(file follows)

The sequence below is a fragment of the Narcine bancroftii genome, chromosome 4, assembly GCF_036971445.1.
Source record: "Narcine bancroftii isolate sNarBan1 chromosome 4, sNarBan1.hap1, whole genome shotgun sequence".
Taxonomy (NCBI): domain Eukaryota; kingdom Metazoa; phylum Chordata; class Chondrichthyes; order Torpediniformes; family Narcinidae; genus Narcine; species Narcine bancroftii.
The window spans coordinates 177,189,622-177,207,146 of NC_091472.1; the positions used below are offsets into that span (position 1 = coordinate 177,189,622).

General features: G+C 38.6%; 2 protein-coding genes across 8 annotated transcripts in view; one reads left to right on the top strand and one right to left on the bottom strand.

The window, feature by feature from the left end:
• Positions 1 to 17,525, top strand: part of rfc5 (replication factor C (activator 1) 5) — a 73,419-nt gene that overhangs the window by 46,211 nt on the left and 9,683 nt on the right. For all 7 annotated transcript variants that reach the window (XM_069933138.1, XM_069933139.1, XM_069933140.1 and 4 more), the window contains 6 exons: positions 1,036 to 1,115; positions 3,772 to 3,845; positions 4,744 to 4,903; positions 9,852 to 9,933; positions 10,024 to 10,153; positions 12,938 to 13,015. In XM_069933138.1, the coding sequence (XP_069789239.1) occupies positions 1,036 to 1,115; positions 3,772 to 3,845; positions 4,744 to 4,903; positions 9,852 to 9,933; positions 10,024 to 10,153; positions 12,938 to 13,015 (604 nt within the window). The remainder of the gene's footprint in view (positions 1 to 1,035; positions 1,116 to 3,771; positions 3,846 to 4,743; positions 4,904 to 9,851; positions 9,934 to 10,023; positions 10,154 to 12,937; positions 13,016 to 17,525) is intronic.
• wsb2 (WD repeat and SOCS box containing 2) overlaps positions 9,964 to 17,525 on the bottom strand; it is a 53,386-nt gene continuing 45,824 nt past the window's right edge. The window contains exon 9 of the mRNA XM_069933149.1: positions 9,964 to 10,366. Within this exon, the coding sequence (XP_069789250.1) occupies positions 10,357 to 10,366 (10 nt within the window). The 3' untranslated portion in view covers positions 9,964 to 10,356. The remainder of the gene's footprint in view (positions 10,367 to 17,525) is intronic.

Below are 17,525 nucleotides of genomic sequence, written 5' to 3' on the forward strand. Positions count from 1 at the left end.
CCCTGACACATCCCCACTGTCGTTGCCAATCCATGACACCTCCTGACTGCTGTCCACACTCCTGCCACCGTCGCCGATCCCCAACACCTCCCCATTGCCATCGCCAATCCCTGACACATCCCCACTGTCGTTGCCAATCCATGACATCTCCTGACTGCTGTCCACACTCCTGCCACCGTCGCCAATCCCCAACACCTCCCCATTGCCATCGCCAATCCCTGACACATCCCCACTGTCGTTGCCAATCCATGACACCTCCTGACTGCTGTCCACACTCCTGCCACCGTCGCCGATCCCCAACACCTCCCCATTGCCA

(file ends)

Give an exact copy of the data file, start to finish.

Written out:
The sequence below is a fragment of the Narcine bancroftii genome, chromosome 4, assembly GCF_036971445.1.
Source record: "Narcine bancroftii isolate sNarBan1 chromosome 4, sNarBan1.hap1, whole genome shotgun sequence".
Taxonomy (NCBI): domain Eukaryota; kingdom Metazoa; phylum Chordata; class Chondrichthyes; order Torpediniformes; family Narcinidae; genus Narcine; species Narcine bancroftii.
The window spans coordinates 177,189,622-177,207,146 of NC_091472.1; the positions used below are offsets into that span (position 1 = coordinate 177,189,622).

General features: G+C 38.6%; 2 protein-coding genes across 8 annotated transcripts in view; one reads left to right on the top strand and one right to left on the bottom strand.

The window, feature by feature from the left end:
• Positions 1 to 17,525, top strand: part of rfc5 (replication factor C (activator 1) 5) — a 73,419-nt gene that overhangs the window by 46,211 nt on the left and 9,683 nt on the right. For all 7 annotated transcript variants that reach the window (XM_069933138.1, XM_069933139.1, XM_069933140.1 and 4 more), the window contains 6 exons: positions 1,036 to 1,115; positions 3,772 to 3,845; positions 4,744 to 4,903; positions 9,852 to 9,933; positions 10,024 to 10,153; positions 12,938 to 13,015. In XM_069933138.1, the coding sequence (XP_069789239.1) occupies positions 1,036 to 1,115; positions 3,772 to 3,845; positions 4,744 to 4,903; positions 9,852 to 9,933; positions 10,024 to 10,153; positions 12,938 to 13,015 (604 nt within the window). The remainder of the gene's footprint in view (positions 1 to 1,035; positions 1,116 to 3,771; positions 3,846 to 4,743; positions 4,904 to 9,851; positions 9,934 to 10,023; positions 10,154 to 12,937; positions 13,016 to 17,525) is intronic.
• wsb2 (WD repeat and SOCS box containing 2) overlaps positions 9,964 to 17,525 on the bottom strand; it is a 53,386-nt gene continuing 45,824 nt past the window's right edge. The window contains exon 9 of the mRNA XM_069933149.1: positions 9,964 to 10,366. Within this exon, the coding sequence (XP_069789250.1) occupies positions 10,357 to 10,366 (10 nt within the window). The 3' untranslated portion in view covers positions 9,964 to 10,356. The remainder of the gene's footprint in view (positions 10,367 to 17,525) is intronic.

Below are 17,525 nucleotides of genomic sequence, written 5' to 3' on the forward strand. Positions count from 1 at the left end.
CCCTGACACATCCCCACTGTCGTTGCCAATCCATGACACCTCCTGACTGCTGTCCACACTCCTGCCACCGTCGCCGATCCCCAACACCTCCCCATTGCCATCGCCAATCCCTGACACATCCCCACTGTCGTTGCCAATCCATGACATCTCCTGACTGCTGTCCACACTCCTGCCACCGTCGCCAATCCCCAACACCTCCCCATTGCCATCGCCAATCCCTGACACATCCCCACTGTCGTTGCCAATCCATGACACCTCCTGACTGCTGTCCACACTCCTGCCACCGTCGCCGATCCCCAACACCTCCCCATTGCCA